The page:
Obviously and this is not enough of a subject in the business. We need computer education for our citizens, continuous training in the company. For example, in vocational training, we need training on the use of data, the stakes of human-machine collaboration. We must, in dialogue with scientists, offer new training for the use of these technologies that ensures the competitiveness of our companies, of course, but also in the service of improving working conditions.

This is a good subject that the social partners should take ownership of in the years to come. Social dialogue in France is a little stalled. Digital training could be a subject to boost it by preparing France for the challenges of tomorrow. It seems abstract, but it is very concrete: to go to successful companies and where it will work well, it requires training in new technologies in companies.

What about the disappearance of trades, and the appearance of new professions?

We have already gone through three industrial revolutions. This continues with computer science and artificial intelligence. There is a scientific consensus around the figure of 10% of jobs that should disappear, but no visibility on the new jobs that could be created. For me, the main issue is the evolution of trades. First, in their content: simple tasks of interpretation and decision support will be taken by machines tomorrow. Then everything depends on choices at the company level. For example, let’s take the insurance sector, claims, currently handled by humans. If tomorrow they are treated by OCR, the company can take the opportunity to make a massive layoff plan. It may also choose to implement a training plan for its employees replaced by software to train them in insurance consulting. It is, therefore, necessary conscious actors, enlightened technological stakes to make the right choice. A bad choice can be catastrophic for the company. Unthinking automation in addition to being catastrophic for the jobs can also result, one realizes it more and more, in degradations of the quality of the services or the products.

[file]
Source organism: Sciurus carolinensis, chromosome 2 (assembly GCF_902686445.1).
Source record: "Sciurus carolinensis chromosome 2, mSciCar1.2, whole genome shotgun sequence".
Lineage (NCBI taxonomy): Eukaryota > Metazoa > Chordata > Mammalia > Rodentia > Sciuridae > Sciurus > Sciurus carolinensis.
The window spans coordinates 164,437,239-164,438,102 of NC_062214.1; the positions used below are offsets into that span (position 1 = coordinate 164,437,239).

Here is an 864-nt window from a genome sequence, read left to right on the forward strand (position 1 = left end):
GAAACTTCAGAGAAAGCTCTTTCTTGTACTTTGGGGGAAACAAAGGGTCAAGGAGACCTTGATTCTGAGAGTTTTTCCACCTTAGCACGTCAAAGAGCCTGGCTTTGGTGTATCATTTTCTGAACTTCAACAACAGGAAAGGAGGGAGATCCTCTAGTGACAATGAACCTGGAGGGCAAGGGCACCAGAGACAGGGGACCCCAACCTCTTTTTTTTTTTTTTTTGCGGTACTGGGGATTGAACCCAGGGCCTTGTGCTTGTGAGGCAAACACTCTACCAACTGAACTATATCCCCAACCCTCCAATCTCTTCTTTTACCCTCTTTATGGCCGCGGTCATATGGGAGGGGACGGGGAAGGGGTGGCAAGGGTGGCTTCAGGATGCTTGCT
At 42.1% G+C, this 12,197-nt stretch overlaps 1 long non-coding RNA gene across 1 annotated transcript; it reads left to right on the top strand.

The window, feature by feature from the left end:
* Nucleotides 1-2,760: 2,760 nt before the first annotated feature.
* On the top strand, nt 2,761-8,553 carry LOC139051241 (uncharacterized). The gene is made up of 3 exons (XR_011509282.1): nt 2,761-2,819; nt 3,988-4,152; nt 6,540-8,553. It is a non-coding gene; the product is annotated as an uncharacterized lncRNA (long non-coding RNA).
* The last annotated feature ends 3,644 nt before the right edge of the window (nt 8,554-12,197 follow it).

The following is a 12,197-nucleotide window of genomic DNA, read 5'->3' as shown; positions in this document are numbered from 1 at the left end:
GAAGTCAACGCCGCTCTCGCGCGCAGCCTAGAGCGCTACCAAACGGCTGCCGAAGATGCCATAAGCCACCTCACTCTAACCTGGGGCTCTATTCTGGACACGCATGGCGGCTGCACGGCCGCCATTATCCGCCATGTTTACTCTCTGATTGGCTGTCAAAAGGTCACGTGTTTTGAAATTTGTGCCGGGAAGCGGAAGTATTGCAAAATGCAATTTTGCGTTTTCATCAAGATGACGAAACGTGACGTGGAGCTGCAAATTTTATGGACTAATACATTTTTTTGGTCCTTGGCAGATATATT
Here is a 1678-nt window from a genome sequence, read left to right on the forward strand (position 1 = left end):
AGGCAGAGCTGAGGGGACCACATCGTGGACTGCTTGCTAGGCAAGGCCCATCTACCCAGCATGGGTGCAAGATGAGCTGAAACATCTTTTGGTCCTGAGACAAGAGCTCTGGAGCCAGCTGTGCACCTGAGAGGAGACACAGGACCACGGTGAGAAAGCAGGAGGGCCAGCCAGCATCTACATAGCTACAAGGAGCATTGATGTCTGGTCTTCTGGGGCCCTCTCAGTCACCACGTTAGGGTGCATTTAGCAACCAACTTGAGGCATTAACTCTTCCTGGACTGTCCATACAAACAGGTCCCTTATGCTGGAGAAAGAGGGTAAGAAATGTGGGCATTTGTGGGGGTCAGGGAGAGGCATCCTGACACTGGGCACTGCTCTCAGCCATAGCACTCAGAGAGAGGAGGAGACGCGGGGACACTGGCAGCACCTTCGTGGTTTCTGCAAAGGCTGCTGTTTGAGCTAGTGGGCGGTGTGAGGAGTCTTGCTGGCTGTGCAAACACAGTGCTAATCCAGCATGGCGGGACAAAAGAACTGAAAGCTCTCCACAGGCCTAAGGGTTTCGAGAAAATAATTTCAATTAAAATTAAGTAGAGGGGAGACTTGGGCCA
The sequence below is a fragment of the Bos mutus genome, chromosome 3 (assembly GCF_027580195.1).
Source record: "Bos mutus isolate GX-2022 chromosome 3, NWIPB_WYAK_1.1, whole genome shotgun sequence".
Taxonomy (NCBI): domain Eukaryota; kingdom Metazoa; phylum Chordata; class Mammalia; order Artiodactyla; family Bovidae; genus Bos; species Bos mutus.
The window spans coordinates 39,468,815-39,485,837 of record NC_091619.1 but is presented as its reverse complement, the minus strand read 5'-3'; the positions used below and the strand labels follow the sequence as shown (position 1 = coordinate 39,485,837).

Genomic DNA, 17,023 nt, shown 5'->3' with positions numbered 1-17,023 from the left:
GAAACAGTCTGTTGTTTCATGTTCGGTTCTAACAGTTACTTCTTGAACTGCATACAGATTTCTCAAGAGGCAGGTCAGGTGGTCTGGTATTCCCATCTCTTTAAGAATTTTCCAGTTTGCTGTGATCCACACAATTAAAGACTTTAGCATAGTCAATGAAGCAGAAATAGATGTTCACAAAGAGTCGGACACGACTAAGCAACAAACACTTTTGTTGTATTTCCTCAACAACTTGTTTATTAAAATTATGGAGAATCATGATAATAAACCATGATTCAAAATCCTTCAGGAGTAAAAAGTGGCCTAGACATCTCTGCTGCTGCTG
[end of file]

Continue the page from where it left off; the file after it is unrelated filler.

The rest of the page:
Unions are there to support the transformations of work. Are they ready for that?

Trade unionism has always been much more comfortable with large collectives than with smaller entities. Today we are witnessing a form of balkanization of work, explosion of units. There are more and more small businesses, independent workers, and that does not promote union work. How to offer the union tool to workers who are isolated and therefore more vulnerable to the risks of exploitation and precariousness? Unions are not organized for these new challenges. In traditional enterprises with appropriate trade union structures, trade unionists can learn about these new technologies.

They need to invest these new subjects in large structures, large administrations, health, and hospital, for example, to start there.

At the other end of the spectrum, let’s take the example of VTC drivers like Uber. Unions have established themselves. A driver, the union activist, has a lot of difficulty in entering into a classic social dialogue with the platform. For example, he needs to know how the algorithm attributes races or not. But there is no explanation, transparency. Union drivers report that they have experienced a slowdown in the races they are allotted. How can a driver prove that he has been discriminated against by the race allocation algorithm? If a judge is interested, he will have to ask experts who will have access to the code, data, test the algorithm … There is no legislation that protects these drivers, nor even a way to check what the platforms do.